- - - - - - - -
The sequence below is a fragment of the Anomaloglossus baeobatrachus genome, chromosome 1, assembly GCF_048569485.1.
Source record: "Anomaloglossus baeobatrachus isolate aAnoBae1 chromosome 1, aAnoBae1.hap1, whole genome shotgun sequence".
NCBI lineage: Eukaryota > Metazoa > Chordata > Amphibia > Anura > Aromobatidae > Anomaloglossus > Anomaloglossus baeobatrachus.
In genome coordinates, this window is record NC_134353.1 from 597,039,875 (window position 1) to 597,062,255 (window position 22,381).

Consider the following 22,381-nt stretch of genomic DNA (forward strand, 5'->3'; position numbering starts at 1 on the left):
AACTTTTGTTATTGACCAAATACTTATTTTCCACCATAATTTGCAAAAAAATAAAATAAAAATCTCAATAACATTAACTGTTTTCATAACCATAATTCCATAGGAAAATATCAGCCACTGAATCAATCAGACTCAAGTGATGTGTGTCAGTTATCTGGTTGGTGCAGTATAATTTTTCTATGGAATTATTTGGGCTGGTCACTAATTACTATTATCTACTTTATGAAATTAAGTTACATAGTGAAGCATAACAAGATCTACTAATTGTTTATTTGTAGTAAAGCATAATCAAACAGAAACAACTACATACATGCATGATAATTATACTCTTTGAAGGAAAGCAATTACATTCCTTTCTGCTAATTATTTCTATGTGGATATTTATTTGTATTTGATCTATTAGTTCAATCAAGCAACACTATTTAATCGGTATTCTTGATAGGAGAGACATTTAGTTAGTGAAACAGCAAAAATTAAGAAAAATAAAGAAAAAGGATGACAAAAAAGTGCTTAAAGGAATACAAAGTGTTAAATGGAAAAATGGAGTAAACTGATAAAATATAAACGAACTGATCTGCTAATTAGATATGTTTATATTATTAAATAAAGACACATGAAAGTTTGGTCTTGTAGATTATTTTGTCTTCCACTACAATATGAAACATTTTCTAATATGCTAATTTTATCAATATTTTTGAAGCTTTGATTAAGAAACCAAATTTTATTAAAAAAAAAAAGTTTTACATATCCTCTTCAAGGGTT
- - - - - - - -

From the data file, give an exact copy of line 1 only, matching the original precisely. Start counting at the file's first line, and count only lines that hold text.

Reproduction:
The sequence below is a fragment of the Anomaloglossus baeobatrachus genome, chromosome 1, assembly GCF_048569485.1.